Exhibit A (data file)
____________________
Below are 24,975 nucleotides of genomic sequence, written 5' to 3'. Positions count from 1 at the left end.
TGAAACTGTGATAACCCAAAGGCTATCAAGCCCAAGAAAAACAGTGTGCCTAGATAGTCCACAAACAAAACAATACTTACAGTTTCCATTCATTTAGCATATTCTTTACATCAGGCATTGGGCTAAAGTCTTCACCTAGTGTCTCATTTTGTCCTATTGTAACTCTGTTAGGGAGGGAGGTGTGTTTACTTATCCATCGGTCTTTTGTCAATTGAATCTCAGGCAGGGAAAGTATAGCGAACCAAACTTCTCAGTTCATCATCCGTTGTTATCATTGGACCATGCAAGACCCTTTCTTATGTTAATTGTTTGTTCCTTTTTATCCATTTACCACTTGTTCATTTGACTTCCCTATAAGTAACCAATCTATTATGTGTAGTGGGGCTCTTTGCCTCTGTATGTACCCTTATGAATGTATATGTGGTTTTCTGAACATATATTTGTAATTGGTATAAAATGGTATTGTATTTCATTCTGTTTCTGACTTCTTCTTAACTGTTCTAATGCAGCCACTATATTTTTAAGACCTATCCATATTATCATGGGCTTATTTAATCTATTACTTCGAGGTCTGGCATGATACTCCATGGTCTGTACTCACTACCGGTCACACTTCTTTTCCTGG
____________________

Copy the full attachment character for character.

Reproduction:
Below are 24,975 nucleotides of genomic sequence, written 5' to 3'. Positions count from 1 at the left end.
TGAAACTGTGATAACCCAAAGGCTATCAAGCCCAAGAAAAACAGTGTGCCTAGATAGTCCACAAACAAAACAATACTTACAGTTTCCATTCATTTAGCATATTCTTTACATCAGGCATTGGGCTAAAGTCTTCACCTAGTGTCTCATTTTGTCCTATTGTAACTCTGTTAGGGAGGGAGGTGTGTTTACTTATCCATCGGTCTTTTGTCAATTGAATCTCAGGCAGGGAAAGTATAGCGAACCAAACTTCTCAGTTCATCATCCGTTGTTATCATTGGACCATGCAAGACCCTTTCTTATGTTAATTGTTTGTTCCTTTTTATCCATTTACCACTTGTTCATTTGACTTCCCTATAAGTAACCAATCTATTATGTGTAGTGGGGCTCTTTGCCTCTGTATGTACCCTTATGAATGTATATGTGGTTTTCTGAACATATATTTGTAATTGGTATAAAATGGTATTGTATTTCATTCTGTTTCTGACTTCTTCTTAACTGTTCTAATGCAGCCACTATATTTTTAAGACCTATCCATATTATCATGGGCTTATTTAATCTATTACTTCGAGGTCTGGCATGATACTCCATGGTCTGTACTCACTACCGGTCACACTTCTTTTCCTGG